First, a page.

Leonard v. Pepsico, Inc., 88 F. Supp. 2d 116, (S.D.N.Y. 1999)

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  • In the 90’s, Pepsi had a loyalty system where a consumer would earn “Pepsi Points” for every Pepsi purchase.  These points could be redeemed for prizes.
  • In a fanciful TV commercial, Pepsi advertised that a consumer could redeem 7,000,000 in exchange for AV-8B Harrier Jump Jet, a military fighter craft which was (at the time) employed by the US Navy and US Marine Corps.
  • John Leonard redeemed a cheque for $700,008.50 instead of collecting the 7,000,000 points through purchase.  This was permitted by the competition’s rules.
  • Leonard requested that Pepsi deliver his brand new AV-8B Harrier.  Pepsi (understandably) refused to do so, claiming that the TV commercial was mere puffery.
  • Leonard claimed that Pepsi had committed a breach of contract.  Leonard claimed that the advertisement constituted an offer of contract under the Restatement (Second) of Contract.


  • Was the Pepsi commercial an offer of a unilateral contract or mere puffery?


  • Judge Kimba Wood of the United States District Court for the Southern District of New York held that the Pepsi commercial did not constitute an offer under the Restatement (Second) of Contracts.
  • The Court found that even if the advertisement had been an offer, no reasonable person could have believed that the company actually intended to give someone a jet worth approximately US$23 million for $700,000.
  • It was (clearly) mere puffery.
  • The value of the alleged contract meant that it fell under the provisions of the Statute of Frauds, but the statute’s requirement for written agreement between the parties was not fulfilled, so a contract had not been formed.


While this case has a bounty of wonderful quotes from an incredulous judge, the description of the commercial itself is most entertaining:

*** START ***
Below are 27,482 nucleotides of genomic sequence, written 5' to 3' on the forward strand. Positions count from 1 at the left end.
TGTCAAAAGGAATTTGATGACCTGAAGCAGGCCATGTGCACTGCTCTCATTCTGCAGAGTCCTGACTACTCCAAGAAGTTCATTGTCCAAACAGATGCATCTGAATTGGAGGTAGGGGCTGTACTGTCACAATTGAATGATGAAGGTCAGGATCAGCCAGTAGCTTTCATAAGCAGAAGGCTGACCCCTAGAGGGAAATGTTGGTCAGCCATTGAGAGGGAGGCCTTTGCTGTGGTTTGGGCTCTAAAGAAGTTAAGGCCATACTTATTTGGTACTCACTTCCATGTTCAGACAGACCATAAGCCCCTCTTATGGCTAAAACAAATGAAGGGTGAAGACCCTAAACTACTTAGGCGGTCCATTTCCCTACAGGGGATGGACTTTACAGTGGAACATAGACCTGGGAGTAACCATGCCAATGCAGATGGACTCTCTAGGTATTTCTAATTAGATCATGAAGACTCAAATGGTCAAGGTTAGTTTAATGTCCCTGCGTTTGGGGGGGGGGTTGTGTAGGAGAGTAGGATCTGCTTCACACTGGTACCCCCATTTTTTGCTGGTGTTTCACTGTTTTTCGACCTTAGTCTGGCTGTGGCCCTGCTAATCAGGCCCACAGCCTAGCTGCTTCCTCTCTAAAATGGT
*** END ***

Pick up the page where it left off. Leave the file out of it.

“The scene then shifts to three young boys sitting in front of a high school building. The boy in the middle is intent on his Pepsi Stuff Catalog, while the boys on either side are each drinking Pepsi. The three boys gaze in awe at an object rushing overhead, as the military march builds to a crescendo. The Harrier Jet is not yet visible, but the observer senses the presence of a mighty plane as the extreme winds generated by its flight create a paper maelstrom in a classroom devoted to an otherwise dull physics lesson. Finally, the Harrier Jet swings into view and lands by the side of the school building, next to a bicycle rack. Several students run for cover, and the velocity of the wind strips one hapless faculty member down to his underwear. While the faculty member is being deprived of his dignity, the voiceover announces: “Now the more Pepsi you drink, the more great stuff you’re gonna get.”

The teenager opens the cockpit of the fighter and can be seen, helmetless, holding a Pepsi. “[L]ooking very pleased with himself,” (Pl. Mem. at 3,) the teenager exclaims, “Sure beats the bus,” and chortles. The military drumroll sounds a final time, as the following words appear: “HARRIER FIGHTER 7,000,000 PEPSI POINTS.” A few seconds later, the following appears in more stylized script: “Drink Pepsi—Get Stuff.” With that message, the music and the commercial end with a triumphant flourish.”

-- Download Leonard v. Pepsico, Inc., 88 F. Supp. 2d 116, (S.D.N.Y. 1999) as PDF --

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